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Filaggrin loss-of-function mutations as risk factors for ischemic stroke in the general population

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@article{7064741938d44c41ab39afefd10260f7,
title = "Filaggrin loss-of-function mutations as risk factors for ischemic stroke in the general population",
abstract = "Essentials FLG mutations cause atopic dermatitis, previously found to be associated with ischemic stroke. Association between FLG mutations and ischemic stroke was examined in 97 174 Danish individuals. FLG mutations were associated with increased ischemic stroke risk in the general population. The association was most pronounced in younger individuals, and in current and former smokers.SUMMARY: Background Heritability studies have shown a considerable genetic component to ischemic stroke risk; however, much is unknown as to which genes are responsible. Also, previous studies have found an association between atopic dermatitis and increased ischemic stroke risk. Objective To test the hypothesis that FLG loss-of-function mutations, known to be associated with atopic dermatitis, were also associated with ischemic stroke. Methods A total of 97 174 individuals, with 3597 cases of ischemic stroke, from the Copenhagen General Population Study, the Copenhagen City Heart Study and the Copenhagen Carotid Stroke Study were genotyped for the two most common filaggrin mutations, FLG R501X and FLG 2282del4. Results FLG mutation carriers had an odds ratio for ischemic stroke of 1.15 (95% confidence interval [CI], 1.02-1.30) compared with non-carriers. Risk of ischemic stroke for FLG mutation carriers was higher among individuals aged < 50 years, with an odds ratio of 1.72 (1.11-2.67), compared with non-carriers. When stratified for smoking, ischemic stroke risk was primarily seen in current and former smokers, with an odds ratio of 1.25 (1.08-1.44). FLG mutations were not associated with conventional cardiovascular risk factors except for slightly more pack-years smoked among mutation carriers, but were associated with increased risk of self-reported eczema, with an odds ratio of 1.42 (1.32-1.52). Finally, self-reported eczema was associated with increased ischemic stroke risk, with an age and sex adjusted hazard ratio of 1.24 (1.01-1.52); however, the association was not statistically significant after multifactorial adjustment. Conclusion In this study of 97 174 individuals from the Danish general population, FLG loss-of-function mutations were associated with increased ischemic stroke risk; however, residual confounding is a possibility.",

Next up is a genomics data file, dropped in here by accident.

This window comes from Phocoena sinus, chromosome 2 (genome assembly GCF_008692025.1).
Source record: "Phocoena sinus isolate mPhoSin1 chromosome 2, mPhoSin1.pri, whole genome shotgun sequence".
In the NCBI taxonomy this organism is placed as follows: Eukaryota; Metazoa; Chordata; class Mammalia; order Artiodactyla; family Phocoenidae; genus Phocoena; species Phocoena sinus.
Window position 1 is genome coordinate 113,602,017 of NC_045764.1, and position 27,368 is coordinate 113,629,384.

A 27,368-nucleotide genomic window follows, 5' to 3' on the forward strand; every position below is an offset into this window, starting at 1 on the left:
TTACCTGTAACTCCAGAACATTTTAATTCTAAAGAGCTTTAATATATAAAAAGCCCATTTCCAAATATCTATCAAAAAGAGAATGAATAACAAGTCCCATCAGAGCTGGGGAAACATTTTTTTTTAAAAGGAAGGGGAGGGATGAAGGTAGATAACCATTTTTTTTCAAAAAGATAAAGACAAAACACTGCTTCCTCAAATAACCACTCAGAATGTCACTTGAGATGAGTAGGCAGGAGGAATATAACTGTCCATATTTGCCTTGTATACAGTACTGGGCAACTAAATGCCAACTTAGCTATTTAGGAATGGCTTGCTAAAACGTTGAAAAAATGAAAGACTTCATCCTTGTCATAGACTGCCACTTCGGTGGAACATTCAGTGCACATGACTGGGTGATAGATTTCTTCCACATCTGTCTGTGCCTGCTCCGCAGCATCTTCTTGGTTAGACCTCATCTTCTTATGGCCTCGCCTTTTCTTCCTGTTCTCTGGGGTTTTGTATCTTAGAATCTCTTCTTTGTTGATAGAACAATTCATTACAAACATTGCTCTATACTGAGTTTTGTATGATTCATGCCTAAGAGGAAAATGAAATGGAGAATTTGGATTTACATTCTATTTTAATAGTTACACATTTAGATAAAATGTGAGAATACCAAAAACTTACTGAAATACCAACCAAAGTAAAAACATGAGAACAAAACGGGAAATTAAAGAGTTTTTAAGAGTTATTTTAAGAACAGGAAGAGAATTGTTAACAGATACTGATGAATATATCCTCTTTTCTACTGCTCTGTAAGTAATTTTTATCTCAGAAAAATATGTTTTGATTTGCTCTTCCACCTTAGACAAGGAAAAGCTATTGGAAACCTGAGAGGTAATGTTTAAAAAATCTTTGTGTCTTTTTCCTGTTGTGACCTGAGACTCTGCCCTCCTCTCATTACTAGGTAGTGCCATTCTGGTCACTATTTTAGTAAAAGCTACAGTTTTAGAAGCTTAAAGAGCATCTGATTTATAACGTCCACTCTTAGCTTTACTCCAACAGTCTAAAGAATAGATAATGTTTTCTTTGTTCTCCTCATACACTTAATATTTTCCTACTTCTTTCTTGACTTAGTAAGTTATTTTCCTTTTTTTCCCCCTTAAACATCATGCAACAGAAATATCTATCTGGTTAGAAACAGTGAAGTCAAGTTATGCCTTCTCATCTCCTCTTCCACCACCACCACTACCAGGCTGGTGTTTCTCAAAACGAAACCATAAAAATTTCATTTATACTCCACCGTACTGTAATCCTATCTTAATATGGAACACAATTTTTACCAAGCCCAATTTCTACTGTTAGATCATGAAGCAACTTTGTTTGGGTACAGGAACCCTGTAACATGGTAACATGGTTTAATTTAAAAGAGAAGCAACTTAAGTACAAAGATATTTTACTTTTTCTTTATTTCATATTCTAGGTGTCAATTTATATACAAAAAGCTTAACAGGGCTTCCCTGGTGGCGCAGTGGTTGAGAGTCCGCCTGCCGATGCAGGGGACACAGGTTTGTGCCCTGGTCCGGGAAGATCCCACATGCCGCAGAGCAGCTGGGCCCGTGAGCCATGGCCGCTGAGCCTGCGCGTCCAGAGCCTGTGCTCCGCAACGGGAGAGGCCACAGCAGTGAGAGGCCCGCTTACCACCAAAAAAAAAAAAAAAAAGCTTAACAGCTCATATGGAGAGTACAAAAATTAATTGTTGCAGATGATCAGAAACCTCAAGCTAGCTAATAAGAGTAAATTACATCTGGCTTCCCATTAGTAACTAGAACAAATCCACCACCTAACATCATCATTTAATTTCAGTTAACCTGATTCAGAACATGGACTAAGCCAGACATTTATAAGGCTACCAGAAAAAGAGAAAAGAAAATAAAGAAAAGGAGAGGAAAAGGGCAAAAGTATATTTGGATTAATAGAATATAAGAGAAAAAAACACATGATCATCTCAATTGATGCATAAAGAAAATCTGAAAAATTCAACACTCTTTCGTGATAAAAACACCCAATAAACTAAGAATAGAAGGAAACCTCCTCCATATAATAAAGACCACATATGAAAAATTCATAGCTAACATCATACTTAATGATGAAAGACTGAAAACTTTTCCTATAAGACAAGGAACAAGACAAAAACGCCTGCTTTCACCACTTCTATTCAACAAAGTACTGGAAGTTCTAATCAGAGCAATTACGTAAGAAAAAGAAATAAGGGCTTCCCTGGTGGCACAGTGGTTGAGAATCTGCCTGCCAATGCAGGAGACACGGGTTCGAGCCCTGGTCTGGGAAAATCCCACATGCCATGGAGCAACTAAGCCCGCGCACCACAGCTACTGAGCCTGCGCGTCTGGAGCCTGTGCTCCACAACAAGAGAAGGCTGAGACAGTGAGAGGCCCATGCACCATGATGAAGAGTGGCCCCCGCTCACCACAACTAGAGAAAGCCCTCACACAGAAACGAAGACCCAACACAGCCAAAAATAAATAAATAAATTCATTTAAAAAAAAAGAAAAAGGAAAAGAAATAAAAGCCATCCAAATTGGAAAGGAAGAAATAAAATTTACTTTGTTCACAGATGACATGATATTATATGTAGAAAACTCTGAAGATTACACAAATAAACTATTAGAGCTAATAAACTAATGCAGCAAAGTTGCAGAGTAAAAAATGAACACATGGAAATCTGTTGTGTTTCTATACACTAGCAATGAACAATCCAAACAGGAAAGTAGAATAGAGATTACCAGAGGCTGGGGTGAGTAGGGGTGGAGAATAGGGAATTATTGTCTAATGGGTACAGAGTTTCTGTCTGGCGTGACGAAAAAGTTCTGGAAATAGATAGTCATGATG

keywords = "Journal Article",
author = "A Varbo and Nordestgaard, {B G} and M Benn",
note = "{\textcopyright} 2017 International Society on Thrombosis and Haemostasis.",
year = "2017",
month = apr,
doi = "10.1111/jth.13644",
language = "English",
volume = "15",
pages = "624--635",
journal = "Journal of Thrombosis and Haemostasis",
issn = "1538-7933",
publisher = "Wiley-Blackwell Publishing Ltd",
number = "4",

}

RIS

TY - JOUR

T1 - Filaggrin loss-of-function mutations as risk factors for ischemic stroke in the general population

AU - Varbo, A

AU - Nordestgaard, B G

AU - Benn, M

N1 - © 2017 International Society on Thrombosis and Haemostasis.

PY - 2017/4

Y1 - 2017/4